6 Ways to Stop Throwing Rotten Produce in the Garbage

I’m having a difficult time wrapping my head around this documented fact: Half of all produce grown in the U.S. is thrown out, while at the same time there is growing hunger and poverty right here in America.

 

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As I read the first paragraph of this news story, I assumed naively that all U.S.-grown produce makes it to market. Then consumers like you and me get it home, let it go bad before we can consume it and into the garbage it goes. That is a factor, but not the whole story.

The truth is that vast quantities of fresh produce are left in the field to rot. It then becomes livestock feed or gets hauled directly to the landfill because of (get ready) cosmetic standards.

Not every potato, watermelon, strawberry or grape cluster turns out photo-perfect. Some are ugly. And, unfortunately, that means they do not meet retailer and consumer demands for blemish-free, perfect produce.

Just imagine how the retail cost of produce might plummet if all that is produced—even the still-nutritious but ugly produce—were available for sale. More on that in a bit.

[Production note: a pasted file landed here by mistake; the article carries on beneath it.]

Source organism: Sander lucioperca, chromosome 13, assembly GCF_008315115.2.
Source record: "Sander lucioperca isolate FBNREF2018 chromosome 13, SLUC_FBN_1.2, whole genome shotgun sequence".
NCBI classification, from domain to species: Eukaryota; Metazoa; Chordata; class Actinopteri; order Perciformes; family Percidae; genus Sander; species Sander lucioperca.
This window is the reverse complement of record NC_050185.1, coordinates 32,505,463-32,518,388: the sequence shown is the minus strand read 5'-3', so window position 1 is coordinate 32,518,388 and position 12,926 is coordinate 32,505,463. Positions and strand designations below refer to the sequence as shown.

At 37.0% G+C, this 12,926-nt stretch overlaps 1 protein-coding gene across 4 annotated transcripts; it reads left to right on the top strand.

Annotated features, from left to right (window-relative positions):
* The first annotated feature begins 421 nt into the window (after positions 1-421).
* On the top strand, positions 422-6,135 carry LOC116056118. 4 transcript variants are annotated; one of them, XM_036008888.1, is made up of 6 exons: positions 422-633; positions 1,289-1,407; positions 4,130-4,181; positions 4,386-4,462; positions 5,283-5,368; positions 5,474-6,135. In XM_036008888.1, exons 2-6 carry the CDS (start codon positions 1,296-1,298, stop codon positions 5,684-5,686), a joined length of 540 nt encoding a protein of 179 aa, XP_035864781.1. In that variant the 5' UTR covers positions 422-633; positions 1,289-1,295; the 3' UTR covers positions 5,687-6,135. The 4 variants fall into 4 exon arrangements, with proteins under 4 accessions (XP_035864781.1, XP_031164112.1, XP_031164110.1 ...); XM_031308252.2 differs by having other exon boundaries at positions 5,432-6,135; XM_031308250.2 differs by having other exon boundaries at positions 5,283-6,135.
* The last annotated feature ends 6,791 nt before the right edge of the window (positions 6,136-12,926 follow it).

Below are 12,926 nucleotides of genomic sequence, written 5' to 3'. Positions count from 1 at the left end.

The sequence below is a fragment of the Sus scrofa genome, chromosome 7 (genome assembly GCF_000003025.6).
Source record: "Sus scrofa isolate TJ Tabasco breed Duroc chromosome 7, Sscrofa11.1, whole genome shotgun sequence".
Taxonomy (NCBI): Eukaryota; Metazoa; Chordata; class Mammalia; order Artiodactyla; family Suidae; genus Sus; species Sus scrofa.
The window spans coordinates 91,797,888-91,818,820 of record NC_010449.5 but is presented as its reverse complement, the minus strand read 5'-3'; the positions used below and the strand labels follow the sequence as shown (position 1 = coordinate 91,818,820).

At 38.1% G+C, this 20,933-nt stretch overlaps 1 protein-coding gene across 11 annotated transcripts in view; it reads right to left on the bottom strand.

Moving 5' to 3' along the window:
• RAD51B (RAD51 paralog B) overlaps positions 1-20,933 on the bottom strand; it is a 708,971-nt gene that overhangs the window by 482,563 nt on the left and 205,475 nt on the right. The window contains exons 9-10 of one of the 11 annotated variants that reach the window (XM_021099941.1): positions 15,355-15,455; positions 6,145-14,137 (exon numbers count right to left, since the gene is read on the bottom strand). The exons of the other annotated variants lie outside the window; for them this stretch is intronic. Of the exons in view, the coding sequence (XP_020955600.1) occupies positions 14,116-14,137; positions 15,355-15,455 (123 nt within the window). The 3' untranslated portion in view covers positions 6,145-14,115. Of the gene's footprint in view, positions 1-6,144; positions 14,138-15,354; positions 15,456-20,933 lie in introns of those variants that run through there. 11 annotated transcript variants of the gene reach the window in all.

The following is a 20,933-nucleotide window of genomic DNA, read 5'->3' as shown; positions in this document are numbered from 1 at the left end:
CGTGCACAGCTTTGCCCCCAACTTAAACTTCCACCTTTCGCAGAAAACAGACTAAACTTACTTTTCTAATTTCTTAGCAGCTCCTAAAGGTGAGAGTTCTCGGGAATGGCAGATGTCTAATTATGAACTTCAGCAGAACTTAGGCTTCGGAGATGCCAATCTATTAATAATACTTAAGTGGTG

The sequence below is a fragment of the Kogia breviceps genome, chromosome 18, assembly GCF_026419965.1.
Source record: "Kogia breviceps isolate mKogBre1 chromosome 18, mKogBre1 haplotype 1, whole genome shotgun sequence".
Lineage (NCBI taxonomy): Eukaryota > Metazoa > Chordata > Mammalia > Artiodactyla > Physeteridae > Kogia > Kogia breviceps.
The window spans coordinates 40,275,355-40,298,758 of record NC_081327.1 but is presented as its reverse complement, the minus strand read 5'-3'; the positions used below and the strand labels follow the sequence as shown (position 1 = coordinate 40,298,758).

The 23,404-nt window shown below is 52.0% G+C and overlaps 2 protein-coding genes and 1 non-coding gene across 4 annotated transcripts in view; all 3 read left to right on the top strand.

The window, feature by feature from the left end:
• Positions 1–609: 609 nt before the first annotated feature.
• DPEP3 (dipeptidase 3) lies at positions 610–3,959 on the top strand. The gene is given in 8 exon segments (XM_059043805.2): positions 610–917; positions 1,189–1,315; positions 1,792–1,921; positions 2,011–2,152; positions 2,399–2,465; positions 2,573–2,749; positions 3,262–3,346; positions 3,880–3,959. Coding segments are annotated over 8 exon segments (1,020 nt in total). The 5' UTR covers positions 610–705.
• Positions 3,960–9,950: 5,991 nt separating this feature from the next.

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How To Make Family-Friendly Finger Foods Your Kids Will Love

Are trips through the closest fast-food joint driving a hole through your food budget? It’s no wonder. Prices on all foods are sky-rocketing, but fast food takes that prize. Yikes!

 

Homemade Chicken Fingers in a Basket Better than Fast-Food Drive-Thru

 

Unlike supermarkets where every week you can find fabulous sales, you’ll never find sales at Wendy’s, McDonald’s or Burger King. Or any other fast-food restaurant for that matter. I don’t consider an occasional coupon to be a Sale.

I know what you’re thinking: Chicken. Chicken Nuggets, Chicken Fingers, Chicken Sandwiches—they’re all so tasty from these places, so convenient and so kid-friendly.

Consider this: In less time than it takes you to get into the car and drive to the closest drive-thru, you can make your own fast-food chicken fare—for half the price, or less. In fact, you can make a fabulous coating mix to mimic the best-coated chicken you’ve ever eaten, in five minutes flat.

And if that’s not enough, you’ll get three bonuses for your effort: